FAO promotes healthy soil as top priority in Caribbean

(Photo via FAO)

(Food and Agriculture Organisation Press Release) It is a fact. To survive, we need healthy soil as all of our fruits and vegetables comes from this important source.

According to The Food and Agriculture Organization of the United Nations (FAO)’s State of Knowledge of Soil Biodiversity Report (2020), 95% of the world’s food production relies on the ecosystem services provided by soil. Healthy soil is vital for food safety and security. In the Caribbean, protecting soil-quality through reducing pollution and contamination is vital to sustaining access to safe, healthy and affordable food in the region. Threats from soil pollution and contamination can have major effects on crop yields and quality.

Annually, World Soil Day is celebrated on December 5 to highlight the importance of soils and call for increased awareness and actions to safeguard soil health and protect the prospects of a healthy future. The FAO Sub-Regional Office for the Caribbean has been working to address soil contamination through its Caribbean Pesticide Management Project. Commencing in 2016, a main component of the project is to build capacities of national authorities personnel to identify and remediate pesticide-contaminated sites.

The use of pesticides in agriculture, improper disposal of empty pesticide containers and poor storage of obsolete pesticide stocks all potentially threaten soil health including ground water and therefore surrounding waterways through contamination from direct application and residues. This could have long-lasting effects on human health and the environment, including increased risk of developing chronic diseases such as cancer and asthma, and short-term problems such as dizziness, nausea, skin and eye irritation and headaches. It can also reduce soil fertility over time and harm other important non-target organisms such as birds, fish, beneficial insects and plants.

It is against this background that FAO in collaboration with the Department of Agriculture, Livestock and Fisheries at the University of Suriname and The Centre for Agricultural Research, Faculty of Food and Agriculture at The University of the West Indies (UWI), St. Augustine Campus in Trinidad and Tobago embarked on a pioneering project in the region. The project will develop strategies for the bio-remediation of pesticide-contaminated soils using low cost, easily sourced materials found in the Caribbean. The results from the pilot site located in Marienburg, Suriname, demonstrated that natural resources like charcoal, manure and a microbial mix can potentially lower contaminants in pesticide-contaminated soil.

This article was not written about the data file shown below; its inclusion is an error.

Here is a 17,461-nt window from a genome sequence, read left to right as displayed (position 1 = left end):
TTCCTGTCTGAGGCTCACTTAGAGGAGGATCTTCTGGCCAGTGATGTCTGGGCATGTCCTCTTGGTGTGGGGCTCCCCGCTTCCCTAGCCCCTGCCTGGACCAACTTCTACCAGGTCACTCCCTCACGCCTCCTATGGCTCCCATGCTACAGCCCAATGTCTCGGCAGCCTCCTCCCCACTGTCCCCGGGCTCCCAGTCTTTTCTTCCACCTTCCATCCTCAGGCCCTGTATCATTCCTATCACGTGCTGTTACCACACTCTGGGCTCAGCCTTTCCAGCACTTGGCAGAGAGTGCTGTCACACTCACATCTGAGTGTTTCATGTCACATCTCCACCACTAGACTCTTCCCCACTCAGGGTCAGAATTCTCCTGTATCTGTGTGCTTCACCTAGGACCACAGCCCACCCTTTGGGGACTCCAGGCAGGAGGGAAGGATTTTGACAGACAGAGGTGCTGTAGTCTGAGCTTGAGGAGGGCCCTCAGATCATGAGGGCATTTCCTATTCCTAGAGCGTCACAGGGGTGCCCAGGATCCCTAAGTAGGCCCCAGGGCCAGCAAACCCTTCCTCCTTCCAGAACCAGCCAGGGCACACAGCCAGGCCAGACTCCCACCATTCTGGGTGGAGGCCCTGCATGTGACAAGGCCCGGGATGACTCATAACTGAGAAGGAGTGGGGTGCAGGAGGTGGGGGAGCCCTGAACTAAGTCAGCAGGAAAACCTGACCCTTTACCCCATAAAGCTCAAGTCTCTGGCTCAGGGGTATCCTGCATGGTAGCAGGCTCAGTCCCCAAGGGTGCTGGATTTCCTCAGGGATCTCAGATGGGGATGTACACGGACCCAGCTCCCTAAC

According to Gaius Eudoxie, Senior Lecturer in Soil Science and Deputy Dean for Outreach at the Faculty of Food and Agriculture, UWI, the project addressed soil health and quality through remediation, allowing for productive use of the soil. He stated, “This study, a first of its kind in Caribbean SIDS to demonstrate the potential for local solutions to remediation of contaminated soils and adds to the existing pool of knowledge.”

Regional Project Coordinator with FAO, Guy Mathurin emphasised the organization’s commitment to this area of work and emphasised that, “The FAO regional pesticide management project will support Suriname authorities to continue the contaminated soil bioremediation, expanding the pilot field trial.”

The successful methodologies and guidance for national authorities will be published in a Regional Soil Inspectors Manual developed by FAO in collaboration with the Caribbean Group of Pesticide Control Boards (CGPC).

Along with Suriname, the project is working with other countries in the region including Barbados, Dominica, Jamaica and Guyana to prevent empty plastic pesticide containers from ending up in the environment and residues entering the soil. Through the development of empty container management schemes, pesticide containers will be triple rinsed, collected and disposed of soundly or recycled. This will help minimise contamination of soils from residues of pesticide containers and instead provide viable and sustainable alternatives for disposal.

Although more “in-depth” studies need to be conducted; up to this point, Caribbean countries have not reported the presence of many potentially pesticide-contaminated sites which is promising for a region which relies heavily on healthy soil for food security.

For more information:

Firhaana Bulbulia

Communications Analyst

FAO Sub-Regional Office for the Caribbean E-mail: Firhaana.Bulbulia@fao.org

Tel: +1 (246) 467-6180

Comments are closed.

%d bloggers like this: